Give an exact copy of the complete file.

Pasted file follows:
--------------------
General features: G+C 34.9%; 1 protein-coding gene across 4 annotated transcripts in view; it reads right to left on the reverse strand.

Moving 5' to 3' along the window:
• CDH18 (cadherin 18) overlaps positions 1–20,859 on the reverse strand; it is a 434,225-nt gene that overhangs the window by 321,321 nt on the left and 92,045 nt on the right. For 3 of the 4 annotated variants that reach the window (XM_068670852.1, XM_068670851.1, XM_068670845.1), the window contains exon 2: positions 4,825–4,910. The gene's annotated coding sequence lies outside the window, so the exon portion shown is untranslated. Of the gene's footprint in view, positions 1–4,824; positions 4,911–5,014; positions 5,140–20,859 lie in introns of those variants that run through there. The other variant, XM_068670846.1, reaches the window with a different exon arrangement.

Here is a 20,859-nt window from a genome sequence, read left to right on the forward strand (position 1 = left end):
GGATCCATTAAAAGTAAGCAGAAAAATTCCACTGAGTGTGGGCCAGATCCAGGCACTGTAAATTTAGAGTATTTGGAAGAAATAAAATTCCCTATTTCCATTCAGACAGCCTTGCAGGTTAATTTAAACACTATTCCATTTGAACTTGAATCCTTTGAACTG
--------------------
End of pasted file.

General features: G+C 34.9%; 1 protein-coding gene across 4 annotated transcripts in view; it reads right to left on the reverse strand.

Moving 5' to 3' along the window:
• CDH18 (cadherin 18) overlaps positions 1–20,859 on the reverse strand; it is a 434,225-nt gene that overhangs the window by 321,321 nt on the left and 92,045 nt on the right. For 3 of the 4 annotated variants that reach the window (XM_068670852.1, XM_068670851.1, XM_068670845.1), the window contains exon 2: positions 4,825–4,910. The gene's annotated coding sequence lies outside the window, so the exon portion shown is untranslated. Of the gene's footprint in view, positions 1–4,824; positions 4,911–5,014; positions 5,140–20,859 lie in introns of those variants that run through there. The other variant, XM_068670846.1, reaches the window with a different exon arrangement.

Here is a 20,859-nt window from a genome sequence, read left to right on the forward strand (position 1 = left end):
GGATCCATTAAAAGTAAGCAGAAAAATTCCACTGAGTGTGGGCCAGATCCAGGCACTGTAAATTTAGAGTATTTGGAAGAAATAAAATTCCCTATTTCCATTCAGACAGCCTTGCAGGTTAATTTAAACACTATTCCATTTGAACTTGAATCCTTTGAACTG